Crews are constantly bleaching floors and cleaning vehicles and other equipment. The fire department is getting thermometers to check for fever, but many members are already self-monitoring, the chief said.
Firefighters, whose workload includes far more medical calls than actual fires, also have masks and other protective equipment available to them. Krizaj, who doubles as the city's emergency manager, said the department has long had that equipment — always preparing for the possibility of a pandemic, as unlikely as it at seemed even a month or two ago.
"We've never had anything this bad word that we've actually had to react to," he said. "But a lot of our masks and personal protective equipment was brought in by former Chief (John) Strongitharm as part of pandemic planning. We've just had it. We didn't run out and get it in January or anything."
Preparing for a pandemic is different than other emergency scenarios that agencies routinely simulate, such as a tornado, flood or mass shooting response, Krizaj said. While arenas like the Duluth Entertainment Convention Center might normally be utilized for shelter or hospital purposes, social distancing guidelines require individual rooms with a degree of separation.
The St. Louis County Emergency Operations Center recently received 250 cots from the Minnesota National Guard, at Krizaj's request. He said he has another 30 cots set aside in the event that members of the fire department need to isolate away from family members.
Krizaj said agencies take an "all-hazards" approach in emergency planning. For example, when emergency crews responded to Superior's Husky Energy refinery explosion and fire in 2018, they may not have known the ins-and-outs of the hydrogen flouride risk, but did bring plenty of training in how to address any sort of chemical leak.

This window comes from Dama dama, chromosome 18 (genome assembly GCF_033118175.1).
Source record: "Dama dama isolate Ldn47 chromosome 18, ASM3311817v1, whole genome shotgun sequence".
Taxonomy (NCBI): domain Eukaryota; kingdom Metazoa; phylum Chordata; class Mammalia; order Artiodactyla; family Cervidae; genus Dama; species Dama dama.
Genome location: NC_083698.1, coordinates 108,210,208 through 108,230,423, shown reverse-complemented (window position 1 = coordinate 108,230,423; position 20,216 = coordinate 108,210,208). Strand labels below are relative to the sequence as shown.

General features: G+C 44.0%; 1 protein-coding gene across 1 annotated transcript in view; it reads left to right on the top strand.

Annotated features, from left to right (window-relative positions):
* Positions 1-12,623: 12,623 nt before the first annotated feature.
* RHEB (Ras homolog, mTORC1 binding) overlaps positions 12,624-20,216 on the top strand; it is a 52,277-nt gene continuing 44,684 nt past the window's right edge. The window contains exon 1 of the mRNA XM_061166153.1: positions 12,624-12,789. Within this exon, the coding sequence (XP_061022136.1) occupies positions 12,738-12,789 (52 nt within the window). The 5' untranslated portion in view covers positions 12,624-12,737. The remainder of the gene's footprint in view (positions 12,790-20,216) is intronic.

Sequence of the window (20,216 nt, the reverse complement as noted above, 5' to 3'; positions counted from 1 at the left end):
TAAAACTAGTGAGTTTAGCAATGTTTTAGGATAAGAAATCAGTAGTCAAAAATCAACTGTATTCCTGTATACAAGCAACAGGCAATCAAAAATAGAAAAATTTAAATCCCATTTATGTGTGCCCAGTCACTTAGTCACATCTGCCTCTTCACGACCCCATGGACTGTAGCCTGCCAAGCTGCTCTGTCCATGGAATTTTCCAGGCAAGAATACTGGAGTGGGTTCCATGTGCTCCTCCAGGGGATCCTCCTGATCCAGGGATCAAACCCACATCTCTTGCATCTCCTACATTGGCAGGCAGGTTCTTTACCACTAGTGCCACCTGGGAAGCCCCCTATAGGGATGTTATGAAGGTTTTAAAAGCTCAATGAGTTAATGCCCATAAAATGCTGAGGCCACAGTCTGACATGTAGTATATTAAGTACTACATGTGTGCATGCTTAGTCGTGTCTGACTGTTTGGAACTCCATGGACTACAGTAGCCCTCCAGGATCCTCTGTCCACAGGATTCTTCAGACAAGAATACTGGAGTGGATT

"We plan for things a little bit more generally, and then we can narrow the focus on a specific event," Krizaj said. "I think that's a really productive way to do it."
Calm before the storm?
So far, first responders say they're seeing a lull in activity in the Northland. Most seem to be following Gov. Tim Walz's order to stay home.
Bradly isn't responding to as many crashes or making routine traffic stops, except in cases that endanger public safety. He said he hasn't had to break up large gatherings or issue citations to people flagrantly violating the governor's directive.
The idea is to take an educational approach and convince people to engage in safe activities. Bradley said many responses are simply to check on people who are out in public, likely standing out because the streets are so empty.
"I've had some discussions with some homeless people who have never even heard of COVID-19 or coronavirus," he said. "They don't even know what it is. So we've just got to say, 'OK, well, we've got to stay back 6 feet,' and just kind of remind them of what's going on."
But officials don't expect everything to remain so calm. An eventual surge in COVID-19 cases is likely to keep first responders very busy.
Dr. Anuradha Luke, medical director for the Mayo Clinic Ambulance Service, said she's "cautiously optimistic" that paramedics won't experience any shortage of masks or other protective equipment. Mayo, formerly Gold Cross, has about 65 personnel in the Twin Ports region.
Dispatchers have been gathering additional information on patients — such as any symptoms they are experiencing and whether they have traveled recently — to help determine when equipment should be used by first responders. Firefighters and paramedics also are working together to limit the number of personnel who need to enter residences and physically interact with patients.
"People may get asked some extra questions, but that doesn't delay an ambulance coming to them, and it doesn't affect whether an ambulance comes to them," Luke said. "Our crews will take slightly more time to put on their personal protective equipment, and that is an attempt to protect the patients, their family, the community and themselves. I'm sure it's anxiety-provoking for the public to see that, but it's meant to maximize public safety."